II. Significant Number of Jobs in the Regional and National Economy
As part of his analysis at Step Five, the ALJ was required to determine whether significant jobs were available to Plaintiff in the regional and national economy. The ALJ found, in consultation with a VE, that the positions of interviewer (500 positions available regionally and 32, 000 nationwide), check cashier (10, 000 regionally and 600, 000 nationwide), and telemarketer (5, 000 regionally and 340, 000 nationwide) constituted a significant number of jobs in the regional and national economy that Plaintiff could perform. R. at 29.
We have rejected Plaintiff's argument that the ALJ should have disregarded available check cashier and telemarketer positions based on the transferability of skills. Pl.'s Obj. 1; R&R at 8; Tr. 29, 63. The combined jobs (15, 500 regional and 972, 000 national) from telemarketer, check cashier, and interviewer positions are significant for the purposes of Step Five. "[I]t appears well established that 1, 000 jobs constitutes a significant number." Weatherbee v. Astrue, 649 F.3d 565, 572 (7th Cir. 2011) (citing Liskowitz v. Astrue, 559 F.3d 736, 743 (7th Cir. 2009)).
Even if the ALJ had only considered the number of jobs for the interviewer position, he would likely have reached the same conclusion. While Plaintiff is correct in noting that there is no Seventh Circuit precedent explicitly ratifying 500 regional and 32, 000 national jobs or less as significant, other courts of appeals have affirmed ALJ findings that similar figures sufficed. See Jenkins v. Bowen, 861 F.2d 1083, 1087 (8th Cir. 1988) (500 regional jobs is a significant number); Craigie v. Bowen, 835 F.2d 56, 58 (3d Cir. 1987) (200 regional jobs is a significant number). Additionally, the Seventh Circuit has shown approval of numbers less than 500 regional and 32, 000 national jobs when determining significance. "As few as 174 jobs has been held to be significant[.]" Liskowitz, 559 F.3d at 743 (citing Allen v. Bowen, 816 F.2d 600, 602 (11th Cir, 1987)). While the question is not before us, it is likely that remand would not be warranted even if the ALJ's Step Five analysis had compelled the conclusion that only interviewer positions were available to Plaintiff. Issacs v. Barnhart, No. 4:05-CV-00185-DFH-WGH, 2006 WL 3240114, at *9 (S.D. Ind. Oct. 13, 2006); see also Spiva v. Astrue, 628 F.3d 346, 353 (7th Cir. 2010) (noting that under the doctrine of harmless error, no remand is necessary when "it is predictable with great confidence that the agency will reinstate its decision").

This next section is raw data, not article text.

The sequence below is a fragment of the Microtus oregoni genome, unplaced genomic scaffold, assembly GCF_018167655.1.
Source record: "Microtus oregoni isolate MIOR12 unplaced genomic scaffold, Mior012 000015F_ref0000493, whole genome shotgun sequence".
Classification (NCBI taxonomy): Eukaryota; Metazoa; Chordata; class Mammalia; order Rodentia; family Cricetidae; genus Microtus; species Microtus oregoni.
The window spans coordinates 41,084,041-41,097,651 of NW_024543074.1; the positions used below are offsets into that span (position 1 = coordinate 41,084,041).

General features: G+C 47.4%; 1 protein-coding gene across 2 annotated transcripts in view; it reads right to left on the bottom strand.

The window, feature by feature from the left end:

Based on our de novo review, we find that neither of Plaintiff's objections to the Magistrate Judge's Report and Recommendation has merit. There is no reason to conclude that the ALJ erred either in finding that transferability was not material, or in finding Plaintiff could perform a significant number of jobs in the regional and national economy. Accordingly, Plaintiff's objections to the Magistrate Judge's well-reasoned Report and Recommendation are OVERRULED, and we ADOPT the recommended ruling set forth therein.
IT IS SO ORDERED.